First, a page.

Revealed: 50 per cent of alcoholics and drug addicts are mentally ill
Sunday 08 October 2006
Half of all alcoholics and drug addicts are suffering from mental health problems, including depression, and are self-medicating to mask the symptoms.
Turning Point, a social care charity, is warning that people are failing to get proper treatment because they are not being correctly diagnosed. It believes that mental health problems are being exacerbated by drug and alcohol misuse.
The problem of "dual diagnosis" is so acute that doctors' surgeries and hospitals are to be given official guidance to help them to identify people abusing drugs or alcohol who are also mentally ill.
Ministers have commissioned Turning Point to produce a good practice guide for doctors and nurses to help them to identify people with the symptoms of mental illness.
The move comes amid growing warnings from health-care experts that more needs to be done to provide support for the record numbers of Britons now suffering from depression and anxiety.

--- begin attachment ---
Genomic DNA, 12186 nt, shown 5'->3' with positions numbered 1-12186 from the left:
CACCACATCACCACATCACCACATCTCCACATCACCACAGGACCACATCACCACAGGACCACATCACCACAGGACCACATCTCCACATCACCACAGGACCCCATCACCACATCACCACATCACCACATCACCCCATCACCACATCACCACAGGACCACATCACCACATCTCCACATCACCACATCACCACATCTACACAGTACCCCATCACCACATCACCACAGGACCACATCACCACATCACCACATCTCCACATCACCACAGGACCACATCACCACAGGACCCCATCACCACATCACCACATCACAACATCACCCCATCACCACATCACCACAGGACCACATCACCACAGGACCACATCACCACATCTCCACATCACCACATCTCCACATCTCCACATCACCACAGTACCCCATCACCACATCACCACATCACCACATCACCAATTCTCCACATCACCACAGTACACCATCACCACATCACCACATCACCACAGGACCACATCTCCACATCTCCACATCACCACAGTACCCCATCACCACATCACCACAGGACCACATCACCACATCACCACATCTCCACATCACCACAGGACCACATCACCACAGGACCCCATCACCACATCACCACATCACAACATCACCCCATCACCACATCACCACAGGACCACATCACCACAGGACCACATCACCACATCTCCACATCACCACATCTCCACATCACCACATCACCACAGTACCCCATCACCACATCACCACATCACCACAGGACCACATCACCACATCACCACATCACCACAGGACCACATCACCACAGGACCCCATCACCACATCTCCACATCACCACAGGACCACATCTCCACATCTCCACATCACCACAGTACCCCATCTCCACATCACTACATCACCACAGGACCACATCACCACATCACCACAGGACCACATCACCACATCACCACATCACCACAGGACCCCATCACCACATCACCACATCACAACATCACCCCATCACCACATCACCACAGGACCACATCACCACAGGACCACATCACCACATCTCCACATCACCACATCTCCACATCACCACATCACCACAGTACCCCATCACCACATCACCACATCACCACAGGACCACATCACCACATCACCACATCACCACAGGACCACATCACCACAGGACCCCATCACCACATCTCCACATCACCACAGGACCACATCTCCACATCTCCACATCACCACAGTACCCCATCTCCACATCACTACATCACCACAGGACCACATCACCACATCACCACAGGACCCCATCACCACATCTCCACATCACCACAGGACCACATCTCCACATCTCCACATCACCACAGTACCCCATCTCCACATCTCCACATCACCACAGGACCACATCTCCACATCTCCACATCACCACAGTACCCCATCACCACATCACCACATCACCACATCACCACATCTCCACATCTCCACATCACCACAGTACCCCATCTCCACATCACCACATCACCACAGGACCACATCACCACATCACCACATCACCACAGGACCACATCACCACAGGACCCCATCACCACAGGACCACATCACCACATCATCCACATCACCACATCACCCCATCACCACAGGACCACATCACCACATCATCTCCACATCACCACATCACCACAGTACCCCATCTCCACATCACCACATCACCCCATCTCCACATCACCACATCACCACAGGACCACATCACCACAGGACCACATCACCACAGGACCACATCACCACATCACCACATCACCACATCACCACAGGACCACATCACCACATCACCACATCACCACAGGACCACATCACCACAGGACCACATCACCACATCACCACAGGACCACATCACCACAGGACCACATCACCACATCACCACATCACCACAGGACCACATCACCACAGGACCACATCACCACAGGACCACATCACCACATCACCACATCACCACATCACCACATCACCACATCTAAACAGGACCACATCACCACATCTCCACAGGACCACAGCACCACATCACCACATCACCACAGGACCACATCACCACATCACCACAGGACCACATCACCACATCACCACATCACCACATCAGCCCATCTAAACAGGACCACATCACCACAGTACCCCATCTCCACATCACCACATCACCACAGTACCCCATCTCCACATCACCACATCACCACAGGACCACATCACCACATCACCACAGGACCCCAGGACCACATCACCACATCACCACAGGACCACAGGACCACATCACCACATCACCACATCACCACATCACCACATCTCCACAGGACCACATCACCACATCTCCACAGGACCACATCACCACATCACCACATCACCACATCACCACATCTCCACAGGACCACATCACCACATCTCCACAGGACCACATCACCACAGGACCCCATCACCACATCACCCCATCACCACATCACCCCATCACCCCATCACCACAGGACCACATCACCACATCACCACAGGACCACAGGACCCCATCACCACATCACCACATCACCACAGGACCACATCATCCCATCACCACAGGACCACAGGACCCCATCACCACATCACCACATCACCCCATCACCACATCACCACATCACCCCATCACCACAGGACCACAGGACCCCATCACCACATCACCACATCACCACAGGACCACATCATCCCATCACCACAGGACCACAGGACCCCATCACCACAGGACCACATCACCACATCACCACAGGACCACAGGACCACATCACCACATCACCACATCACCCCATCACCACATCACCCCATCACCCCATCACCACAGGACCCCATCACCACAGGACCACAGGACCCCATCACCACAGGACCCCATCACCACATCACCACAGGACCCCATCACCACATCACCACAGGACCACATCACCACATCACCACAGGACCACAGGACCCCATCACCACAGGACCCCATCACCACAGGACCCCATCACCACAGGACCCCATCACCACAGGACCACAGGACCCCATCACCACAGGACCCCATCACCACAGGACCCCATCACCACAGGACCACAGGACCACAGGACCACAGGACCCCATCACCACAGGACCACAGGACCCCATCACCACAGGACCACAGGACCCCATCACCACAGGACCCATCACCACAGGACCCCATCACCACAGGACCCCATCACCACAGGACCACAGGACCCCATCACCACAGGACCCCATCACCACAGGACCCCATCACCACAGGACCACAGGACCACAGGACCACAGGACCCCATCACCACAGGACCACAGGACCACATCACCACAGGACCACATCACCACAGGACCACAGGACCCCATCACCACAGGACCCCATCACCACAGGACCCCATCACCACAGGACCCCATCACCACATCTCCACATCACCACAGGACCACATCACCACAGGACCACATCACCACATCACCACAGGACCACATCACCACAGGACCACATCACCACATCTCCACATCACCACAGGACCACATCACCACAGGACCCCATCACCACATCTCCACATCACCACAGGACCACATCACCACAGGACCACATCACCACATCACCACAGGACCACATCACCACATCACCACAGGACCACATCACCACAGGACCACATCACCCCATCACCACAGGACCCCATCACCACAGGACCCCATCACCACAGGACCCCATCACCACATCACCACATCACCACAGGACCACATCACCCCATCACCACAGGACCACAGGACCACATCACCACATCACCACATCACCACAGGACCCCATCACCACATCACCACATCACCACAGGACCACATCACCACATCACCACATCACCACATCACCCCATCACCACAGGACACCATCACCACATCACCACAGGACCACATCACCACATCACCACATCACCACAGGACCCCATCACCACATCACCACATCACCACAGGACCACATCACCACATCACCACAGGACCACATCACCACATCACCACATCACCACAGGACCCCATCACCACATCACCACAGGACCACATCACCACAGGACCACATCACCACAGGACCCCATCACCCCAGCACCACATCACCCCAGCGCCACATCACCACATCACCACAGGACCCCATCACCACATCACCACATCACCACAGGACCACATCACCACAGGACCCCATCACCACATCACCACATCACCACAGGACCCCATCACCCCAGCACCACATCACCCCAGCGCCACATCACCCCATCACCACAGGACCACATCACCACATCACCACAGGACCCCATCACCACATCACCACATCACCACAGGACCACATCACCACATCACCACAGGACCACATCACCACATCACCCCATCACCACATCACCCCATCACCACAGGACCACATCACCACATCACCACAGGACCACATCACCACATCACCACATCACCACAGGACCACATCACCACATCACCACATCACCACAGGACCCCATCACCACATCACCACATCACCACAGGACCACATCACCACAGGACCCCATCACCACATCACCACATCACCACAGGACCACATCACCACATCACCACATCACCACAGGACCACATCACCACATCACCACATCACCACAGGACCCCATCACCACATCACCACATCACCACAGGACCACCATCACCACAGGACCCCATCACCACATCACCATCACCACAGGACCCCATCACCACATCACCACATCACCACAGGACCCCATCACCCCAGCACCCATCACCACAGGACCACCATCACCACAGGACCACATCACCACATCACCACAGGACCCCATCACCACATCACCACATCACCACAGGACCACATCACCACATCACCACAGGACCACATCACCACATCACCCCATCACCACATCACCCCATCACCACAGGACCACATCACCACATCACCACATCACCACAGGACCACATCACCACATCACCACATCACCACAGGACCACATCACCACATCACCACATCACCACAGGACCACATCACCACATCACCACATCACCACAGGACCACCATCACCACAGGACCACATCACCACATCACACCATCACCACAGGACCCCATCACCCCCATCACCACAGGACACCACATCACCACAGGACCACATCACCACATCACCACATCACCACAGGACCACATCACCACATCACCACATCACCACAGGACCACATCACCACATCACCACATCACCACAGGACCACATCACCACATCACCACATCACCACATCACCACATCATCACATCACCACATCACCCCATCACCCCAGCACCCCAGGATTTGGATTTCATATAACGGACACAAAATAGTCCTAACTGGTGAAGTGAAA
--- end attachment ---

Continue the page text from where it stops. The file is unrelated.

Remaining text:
Figures released by the Government show that almost 13 million working days are lost every year through people taking time off because of stress, depression or other forms of mental illness.
Mental health problems are particularly common among homeless people and the prison population. Seventy-nine per cent of men on remand who use drugs also suffer from mental health disorders.
Lord Adebowale, the chief executive of Turning Point, said he was concerned that the medical services were missing symptoms of mental illness among drug and alcohol users.
"I would argue that the majority of drug addicts and alcoholics have a mental health problem," he said.
Experts believe that many who are abusing alcohol and drugs are unaware they are suffering from a form of mental illness.
According to the Royal College of Psychiatrists, approximately half of those using drug and alcohol services have some form of mental health problem, most commonly depression or personality disorder.
It is estimated that about one-third of psychiatric patients with severe mental illness have a substance misuse problem.
Tim Loughton, the shadow Health Minister, said: "The correlation between mental illness and alcohol abuse is very defined. Those who are depressed may self-medicate with alcohol in order to relieve their symptoms. Indeed, alcohol dependency is a type of mental illness. But mental health treatment is currently the Cinderella of the NHS."
Another concern is the risk of suicide among people with mental health problems. Marjorie Wallace, chief executive of the charity Sane, asked: "Why are we sending people who have attempted suicide back to their lonely flats with an outpatient appointment four weeks ahead?"
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